WebSphere is know as an enterprise grade application server. However, it is less common in public clouds and is not often chose for young companies building web services from ground up.
One of the reasons that WebSphere is less common in such environments is that it is considered expensive as well as harder to install, setup and deploy in such environments.
IBM addressed cost aspect with a community edition that is free to use (http://www-01.ibm.com/software/webservers/appserv/community/).
In this post, I will outline how Cloudify can help you automate the installation, setup and deployment of WebSphere in cloud environment, thus creating it an on demand platform module you can utilize in your application stack without the concerns I mentioned above.
Cloudify does all this magic using a recipe approach. Let go over how we can build a recipe for WebSephere as the application server running a DB driven application that will utilize MongoDB as the DB:
The first step is to define a service. In the service definition we declare some metadata that describes the service (name, role…) as well as which lifecycle events we would like to implement. In addition, we can provide a closure for detecting that the service is up and ready:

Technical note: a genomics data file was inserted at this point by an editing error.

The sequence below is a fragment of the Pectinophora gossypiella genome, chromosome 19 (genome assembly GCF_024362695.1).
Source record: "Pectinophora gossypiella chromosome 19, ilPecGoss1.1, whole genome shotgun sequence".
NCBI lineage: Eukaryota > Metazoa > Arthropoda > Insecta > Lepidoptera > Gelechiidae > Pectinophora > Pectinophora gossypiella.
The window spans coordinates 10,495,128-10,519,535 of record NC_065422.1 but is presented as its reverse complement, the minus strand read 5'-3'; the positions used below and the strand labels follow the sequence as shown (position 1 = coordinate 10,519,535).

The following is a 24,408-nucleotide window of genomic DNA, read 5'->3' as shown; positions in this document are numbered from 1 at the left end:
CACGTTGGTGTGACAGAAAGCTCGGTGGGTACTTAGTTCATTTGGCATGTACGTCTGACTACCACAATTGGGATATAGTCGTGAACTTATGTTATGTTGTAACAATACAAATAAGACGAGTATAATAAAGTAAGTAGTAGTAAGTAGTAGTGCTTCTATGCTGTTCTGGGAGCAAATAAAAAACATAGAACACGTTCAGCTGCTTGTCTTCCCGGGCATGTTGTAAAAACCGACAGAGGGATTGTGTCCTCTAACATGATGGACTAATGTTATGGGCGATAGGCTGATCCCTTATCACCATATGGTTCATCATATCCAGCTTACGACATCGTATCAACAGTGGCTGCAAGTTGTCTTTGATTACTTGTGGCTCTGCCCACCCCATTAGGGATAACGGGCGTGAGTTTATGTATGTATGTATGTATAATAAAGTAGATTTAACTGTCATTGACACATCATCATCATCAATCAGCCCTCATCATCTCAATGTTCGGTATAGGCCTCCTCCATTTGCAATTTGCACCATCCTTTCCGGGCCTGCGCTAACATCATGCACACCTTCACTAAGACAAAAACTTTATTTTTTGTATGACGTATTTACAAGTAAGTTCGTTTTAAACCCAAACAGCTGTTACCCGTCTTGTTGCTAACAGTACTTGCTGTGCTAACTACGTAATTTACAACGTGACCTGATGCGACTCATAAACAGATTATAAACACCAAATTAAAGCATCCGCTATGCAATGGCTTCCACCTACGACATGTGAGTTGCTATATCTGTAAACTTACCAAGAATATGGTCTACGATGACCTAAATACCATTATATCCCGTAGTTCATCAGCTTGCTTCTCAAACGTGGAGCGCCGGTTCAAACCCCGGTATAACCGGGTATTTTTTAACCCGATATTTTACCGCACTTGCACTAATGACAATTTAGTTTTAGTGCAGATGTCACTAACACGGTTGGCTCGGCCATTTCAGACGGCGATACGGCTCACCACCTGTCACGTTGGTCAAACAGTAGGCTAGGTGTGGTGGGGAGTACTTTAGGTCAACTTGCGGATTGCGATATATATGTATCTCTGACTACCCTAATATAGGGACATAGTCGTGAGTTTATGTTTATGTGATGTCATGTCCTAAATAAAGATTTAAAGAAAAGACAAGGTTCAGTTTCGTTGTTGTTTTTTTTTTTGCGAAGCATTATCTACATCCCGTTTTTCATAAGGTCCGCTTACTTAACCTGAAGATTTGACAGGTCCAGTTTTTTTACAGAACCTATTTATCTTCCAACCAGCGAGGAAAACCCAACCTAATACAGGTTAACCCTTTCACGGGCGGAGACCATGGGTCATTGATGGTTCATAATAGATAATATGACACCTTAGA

Each life cycle events has associate with a script cloudify will execute at the right time.
In addition, a recipe will typically include a properties file that allows easy access to configuration changes.
For example, in the WebSphere_install.groovy we use the properties file to get the URI for downloading websphere. The script downloads, extracts and set permissions to WebSphere. Then it uses a .jacl script it generates on the fly from a template and the relevant configuration context to run the actual WebSphere installation and configuration.
Similar approach is used in the websphere_start.groovy with the addition to dynamically wiring into the WebSphere the DB connection to MongoDB. This is done using the ServiceContext object that let us access the entire deployment context from the recipe.
The stop and unistall events are similar, just simpler because the context is less important there.
Once the recipe is ready, deployment, testing and releasing to the public is all easily done in the same manner using the cloudify console.
For development testing, you can start a local cloud environment on your box and run WebSphere there (assuming your box has ample Ram…) by executing to commands:
running it in your staging environment is the same deal. just change the bootstrapping to the ec2 staging environment
> bootstrap-cloud ec2-staging
finally lunching to production:
> bootstrap-cloud openstack
Nice! we did have to put some work into building the recipe, but once we have the recipe, it works the same for local, staging and production environment allow us to focus on the application instead of deployment & configurations.